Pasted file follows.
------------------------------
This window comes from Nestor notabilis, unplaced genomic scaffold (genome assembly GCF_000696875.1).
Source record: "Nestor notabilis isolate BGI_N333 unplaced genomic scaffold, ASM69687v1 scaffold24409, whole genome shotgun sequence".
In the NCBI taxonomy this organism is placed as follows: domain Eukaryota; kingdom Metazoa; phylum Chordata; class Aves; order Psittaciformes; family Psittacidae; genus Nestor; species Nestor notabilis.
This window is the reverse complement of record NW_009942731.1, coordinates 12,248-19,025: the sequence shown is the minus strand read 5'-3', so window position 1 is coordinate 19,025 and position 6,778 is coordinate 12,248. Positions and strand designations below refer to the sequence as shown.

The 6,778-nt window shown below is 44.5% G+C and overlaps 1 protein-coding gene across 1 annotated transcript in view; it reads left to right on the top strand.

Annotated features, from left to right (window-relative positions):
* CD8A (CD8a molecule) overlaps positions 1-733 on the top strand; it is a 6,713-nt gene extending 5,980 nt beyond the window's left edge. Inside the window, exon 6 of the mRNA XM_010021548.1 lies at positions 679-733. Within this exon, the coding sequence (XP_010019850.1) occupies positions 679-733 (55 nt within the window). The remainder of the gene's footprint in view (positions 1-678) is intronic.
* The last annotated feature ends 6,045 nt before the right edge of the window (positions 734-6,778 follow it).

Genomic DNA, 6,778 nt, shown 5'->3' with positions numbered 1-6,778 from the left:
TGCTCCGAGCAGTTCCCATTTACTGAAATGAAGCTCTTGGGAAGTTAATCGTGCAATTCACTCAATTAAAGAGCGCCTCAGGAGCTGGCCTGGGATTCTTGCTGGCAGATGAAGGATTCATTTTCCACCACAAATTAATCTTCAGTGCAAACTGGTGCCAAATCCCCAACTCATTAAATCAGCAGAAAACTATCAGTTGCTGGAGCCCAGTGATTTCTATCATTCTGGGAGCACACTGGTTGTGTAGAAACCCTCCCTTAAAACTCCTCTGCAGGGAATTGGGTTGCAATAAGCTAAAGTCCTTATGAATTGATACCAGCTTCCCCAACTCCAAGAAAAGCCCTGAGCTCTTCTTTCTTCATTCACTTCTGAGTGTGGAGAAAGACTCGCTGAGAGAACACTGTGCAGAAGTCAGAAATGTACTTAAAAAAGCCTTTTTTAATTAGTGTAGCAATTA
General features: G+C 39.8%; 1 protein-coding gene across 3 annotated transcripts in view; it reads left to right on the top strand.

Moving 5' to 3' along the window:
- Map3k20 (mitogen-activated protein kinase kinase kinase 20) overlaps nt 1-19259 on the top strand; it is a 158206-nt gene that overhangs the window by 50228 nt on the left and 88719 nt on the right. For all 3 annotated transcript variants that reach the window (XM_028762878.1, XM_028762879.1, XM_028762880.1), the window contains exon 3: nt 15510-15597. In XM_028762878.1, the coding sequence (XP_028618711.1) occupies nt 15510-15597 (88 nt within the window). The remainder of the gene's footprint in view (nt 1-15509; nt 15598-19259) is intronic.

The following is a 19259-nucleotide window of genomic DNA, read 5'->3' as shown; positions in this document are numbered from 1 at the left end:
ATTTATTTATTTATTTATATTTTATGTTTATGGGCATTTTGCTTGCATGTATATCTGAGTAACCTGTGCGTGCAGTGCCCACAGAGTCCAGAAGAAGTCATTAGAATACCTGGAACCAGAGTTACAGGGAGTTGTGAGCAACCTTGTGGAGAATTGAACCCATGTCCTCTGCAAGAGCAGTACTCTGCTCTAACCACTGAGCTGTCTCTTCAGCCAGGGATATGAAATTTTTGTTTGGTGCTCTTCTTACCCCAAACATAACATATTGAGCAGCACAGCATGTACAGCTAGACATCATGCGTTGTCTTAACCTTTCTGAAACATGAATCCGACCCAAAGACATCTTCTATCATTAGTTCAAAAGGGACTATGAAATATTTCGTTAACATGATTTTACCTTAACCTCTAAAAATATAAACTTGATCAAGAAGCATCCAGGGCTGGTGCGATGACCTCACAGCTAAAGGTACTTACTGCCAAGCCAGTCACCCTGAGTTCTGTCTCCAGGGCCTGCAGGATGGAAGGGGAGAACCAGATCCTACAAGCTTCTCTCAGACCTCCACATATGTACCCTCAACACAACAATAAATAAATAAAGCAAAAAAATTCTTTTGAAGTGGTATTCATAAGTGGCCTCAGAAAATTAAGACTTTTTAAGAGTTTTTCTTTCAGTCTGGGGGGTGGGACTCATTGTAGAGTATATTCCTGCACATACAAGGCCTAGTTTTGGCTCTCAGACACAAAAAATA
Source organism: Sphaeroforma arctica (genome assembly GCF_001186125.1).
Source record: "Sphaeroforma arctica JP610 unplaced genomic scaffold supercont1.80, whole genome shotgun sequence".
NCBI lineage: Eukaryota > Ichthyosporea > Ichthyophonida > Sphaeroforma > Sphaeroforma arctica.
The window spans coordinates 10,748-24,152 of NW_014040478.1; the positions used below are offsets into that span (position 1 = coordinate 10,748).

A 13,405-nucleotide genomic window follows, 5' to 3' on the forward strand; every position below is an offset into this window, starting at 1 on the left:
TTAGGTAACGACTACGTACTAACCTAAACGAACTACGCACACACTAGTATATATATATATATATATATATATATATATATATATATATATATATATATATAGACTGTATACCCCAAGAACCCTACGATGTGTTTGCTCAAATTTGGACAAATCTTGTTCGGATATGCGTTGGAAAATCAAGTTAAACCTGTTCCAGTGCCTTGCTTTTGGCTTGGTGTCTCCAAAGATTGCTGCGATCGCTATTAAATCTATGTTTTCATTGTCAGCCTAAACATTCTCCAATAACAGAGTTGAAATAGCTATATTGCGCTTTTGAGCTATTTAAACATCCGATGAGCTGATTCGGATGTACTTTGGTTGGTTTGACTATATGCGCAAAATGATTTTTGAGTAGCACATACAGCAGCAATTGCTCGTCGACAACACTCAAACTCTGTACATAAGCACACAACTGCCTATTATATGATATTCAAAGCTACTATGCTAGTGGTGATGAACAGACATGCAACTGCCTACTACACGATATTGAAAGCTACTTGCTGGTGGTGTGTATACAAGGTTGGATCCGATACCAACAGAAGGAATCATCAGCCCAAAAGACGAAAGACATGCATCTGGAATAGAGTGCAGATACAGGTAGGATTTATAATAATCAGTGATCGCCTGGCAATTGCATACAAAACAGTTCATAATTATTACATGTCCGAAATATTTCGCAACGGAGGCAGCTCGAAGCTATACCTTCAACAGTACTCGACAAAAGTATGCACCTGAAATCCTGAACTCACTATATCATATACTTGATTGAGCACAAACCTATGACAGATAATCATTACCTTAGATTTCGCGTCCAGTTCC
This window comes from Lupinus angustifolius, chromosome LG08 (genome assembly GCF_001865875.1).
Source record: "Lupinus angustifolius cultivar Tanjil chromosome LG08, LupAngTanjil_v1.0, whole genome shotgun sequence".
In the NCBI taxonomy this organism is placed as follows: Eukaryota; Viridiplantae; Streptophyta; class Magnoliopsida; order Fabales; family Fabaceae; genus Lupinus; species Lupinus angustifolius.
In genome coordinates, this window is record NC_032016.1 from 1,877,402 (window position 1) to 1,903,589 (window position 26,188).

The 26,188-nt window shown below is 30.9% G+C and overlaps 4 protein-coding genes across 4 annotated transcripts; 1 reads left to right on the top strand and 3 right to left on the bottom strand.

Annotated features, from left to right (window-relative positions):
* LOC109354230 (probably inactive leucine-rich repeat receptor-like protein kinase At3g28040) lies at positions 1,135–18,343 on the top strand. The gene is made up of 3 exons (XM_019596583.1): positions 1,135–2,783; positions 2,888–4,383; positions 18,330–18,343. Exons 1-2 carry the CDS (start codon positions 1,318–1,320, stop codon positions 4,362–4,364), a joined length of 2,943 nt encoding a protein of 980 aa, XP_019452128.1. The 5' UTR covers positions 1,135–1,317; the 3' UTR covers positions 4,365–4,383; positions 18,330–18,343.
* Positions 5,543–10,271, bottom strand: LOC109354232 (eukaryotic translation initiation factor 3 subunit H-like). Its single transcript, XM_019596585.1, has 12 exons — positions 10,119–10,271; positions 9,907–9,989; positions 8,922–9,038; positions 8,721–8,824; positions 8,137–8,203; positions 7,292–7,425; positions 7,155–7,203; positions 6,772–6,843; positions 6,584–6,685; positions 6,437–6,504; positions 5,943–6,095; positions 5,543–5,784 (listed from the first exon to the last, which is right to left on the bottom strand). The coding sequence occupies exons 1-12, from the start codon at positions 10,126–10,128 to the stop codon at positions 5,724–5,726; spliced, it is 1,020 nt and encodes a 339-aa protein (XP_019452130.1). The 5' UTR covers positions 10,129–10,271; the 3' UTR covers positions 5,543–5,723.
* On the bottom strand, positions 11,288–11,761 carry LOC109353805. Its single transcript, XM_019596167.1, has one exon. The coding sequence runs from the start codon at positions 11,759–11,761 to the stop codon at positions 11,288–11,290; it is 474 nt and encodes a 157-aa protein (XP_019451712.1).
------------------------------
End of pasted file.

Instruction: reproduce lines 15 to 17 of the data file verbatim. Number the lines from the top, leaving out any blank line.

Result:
ATTTATTTATTTATTTATATTTTATGTTTATGGGCATTTTGCTTGCATGTATATCTGAGTAACCTGTGCGTGCAGTGCCCACAGAGTCCAGAAGAAGTCATTAGAATACCTGGAACCAGAGTTACAGGGAGTTGTGAGCAACCTTGTGGAGAATTGAACCCATGTCCTCTGCAAGAGCAGTACTCTGCTCTAACCACTGAGCTGTCTCTTCAGCCAGGGATATGAAATTTTTGTTTGGTGCTCTTCTTACCCCAAACATAACATATTGAGCAGCACAGCATGTACAGCTAGACATCATGCGTTGTCTTAACCTTTCTGAAACATGAATCCGACCCAAAGACATCTTCTATCATTAGTTCAAAAGGGACTATGAAATATTTCGTTAACATGATTTTACCTTAACCTCTAAAAATATAAACTTGATCAAGAAGCATCCAGGGCTGGTGCGATGACCTCACAGCTAAAGGTACTTACTGCCAAGCCAGTCACCCTGAGTTCTGTCTCCAGGGCCTGCAGGATGGAAGGGGAGAACCAGATCCTACAAGCTTCTCTCAGACCTCCACATATGTACCCTCAACACAACAATAAATAAATAAAGCAAAAAAATTCTTTTGAAGTGGTATTCATAAGTGGCCTCAGAAAATTAAGACTTTTTAAGAGTTTTTCTTTCAGTCTGGGGGGTGGGACTCATTGTAGAGTATATTCCTGCACATACAAGGCCTAGTTTTGGCTCTCAGACACAAAAAATA
Source organism: Sphaeroforma arctica (genome assembly GCF_001186125.1).
Source record: "Sphaeroforma arctica JP610 unplaced genomic scaffold supercont1.80, whole genome shotgun sequence".